When Boxing Was King

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When Boxing Was King
By Robert Brizel, Head Real Combat Media Boxing Correspondent

Sportswriter Robert Brizel’s education with boxing history today centers around boxing’s most famous emotional ‘relationship’, good, indifferent or otherwise.

Muhammad Ali and Smokin’ Joe Frazier are no longer with us. Many other famous heavyweight names have slipped into the wind. Names such as Rocky Marciano, Joe Louis, Billy Conn, Jack Johnson, Jersey Joe Walcott, Sonny Liston, Floyd Patterson, Jerry Quarry, Ernie Terrell, Jimmy Ellis, Oscar Bonavena, Henry Cooper, Doug Jones, John Tate, Corrie Sanders, Tommy Morrison and so many more. These names…they’re gone.

When it comes to Muhammad Ali and Joe Frazier, one must understand Ali’s refusal to get drafted left him an undefeated world heavyweight champion without a title, and empowered Joe Frazier to become the undefeated world heavyweight champion with the title. Ali’s comeback after three years away set the stage for the biggest hyped bout ever at Madison Square Garden, and a record breaking pay-per-view event.

Ali and Frazier were meant to fight with each other inside and outside the ring. With Ali, it was always hype, and inferences to Frazier being an Uncle Tom catering to the white establishment were meant to fan the flames. Ali was no Joe Louis, a black champion presentable to whites, only to get bagged by the I.R.S. for back taxes for donating his purses to the World War II effort. Ali was against the grain and a loudmouth in everything he did, to the extent he established himself as an independent personality who traveled in his own direction.

Frazier’s nice personality was a contrast. Frazier was available to engage in verbal tirades, and for three bouts it was just clean fun. To the extent the off again on again feud between Ali and Frazier continued, it was not real. Joe was mostly concerned in later years with Ali’s declining health. Strangely, it was Ali in declining health who showed up to bury Joe in Philadelphia. One knew, no matter Ali’s physical condition, that Muhammad would show to say goodbye to his old friend and nemesis.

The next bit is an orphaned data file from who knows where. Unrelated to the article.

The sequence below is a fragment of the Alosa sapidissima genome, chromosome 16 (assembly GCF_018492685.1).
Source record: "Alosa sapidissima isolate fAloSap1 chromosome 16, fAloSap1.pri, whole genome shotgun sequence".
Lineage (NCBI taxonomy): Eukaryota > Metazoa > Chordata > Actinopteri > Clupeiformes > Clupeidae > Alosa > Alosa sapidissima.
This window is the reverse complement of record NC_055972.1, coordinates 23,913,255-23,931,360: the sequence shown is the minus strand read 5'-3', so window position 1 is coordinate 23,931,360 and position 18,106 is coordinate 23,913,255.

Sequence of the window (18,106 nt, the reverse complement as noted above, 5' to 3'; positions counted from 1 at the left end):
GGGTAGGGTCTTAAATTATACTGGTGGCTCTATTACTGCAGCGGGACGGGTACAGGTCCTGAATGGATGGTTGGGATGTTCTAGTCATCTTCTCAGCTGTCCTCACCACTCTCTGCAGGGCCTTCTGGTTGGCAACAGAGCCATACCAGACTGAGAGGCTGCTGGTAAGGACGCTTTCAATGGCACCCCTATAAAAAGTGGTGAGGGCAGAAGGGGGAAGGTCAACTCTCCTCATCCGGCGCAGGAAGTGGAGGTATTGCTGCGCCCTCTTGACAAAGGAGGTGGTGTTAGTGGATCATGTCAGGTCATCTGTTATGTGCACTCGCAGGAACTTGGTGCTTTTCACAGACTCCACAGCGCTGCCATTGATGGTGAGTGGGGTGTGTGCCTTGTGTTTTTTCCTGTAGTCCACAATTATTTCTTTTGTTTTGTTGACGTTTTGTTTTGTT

Ali and Frazier taught us much about promotion, friendship, rivalry, and pre-fight hype. In the long run, the legacy Ali and Frazier still provide is that their relationship inside the ring and out was of great public interest. For never again will it be said two undefeated heavyweight champions met, and one taught the other he was not immortal.

Ironically, it the Ali versus Marciano computer fight there were two different outcomes, in the United States Marciano won, and in Europe Ali won. Between Ali and Frazier they had three different outcomes. The best outcome was ‘The Greatest’ and Smokin’ Joe became a part of history, because their rivalry was simply meant to be. They paved the way for Floyd Mayweather Jr. in the modern era because Ali and Frazier originated the super fight concept Floyd fans later took for granted.

Robert Brizel
Robert Brizel
A native of New York’s Catskill Mountains, long a haven to boxers in training, New York City educator and sports writer Robert Brizel holds five university degrees in the education field, and has been writing about boxing since 1975. Robert has been an internet only boxing writer and photographer since 2008, and previously wrote for Saddoboxing. An old school writer rare in that he writes and takes his own boxing photos simultaneously, he seeks out different angles to create original stories. Robert is a frequent sight reporting boxing events in Atlantic City Casinos and New York City. Now expanding his writing to add MMA. Married with a daughter. A sharp dresser, Robert’s electric personality brings class and to events he covers. The only active boxing writer today licensed as a boxing manager and corner man, Robert works the corner in New York and New Jersey on occasion, adding a unique perspective and dimension to his perceptions of the fight game today. Also a trained vocalist who performed on the Catskill hotel nightclub stage for a decade as a child
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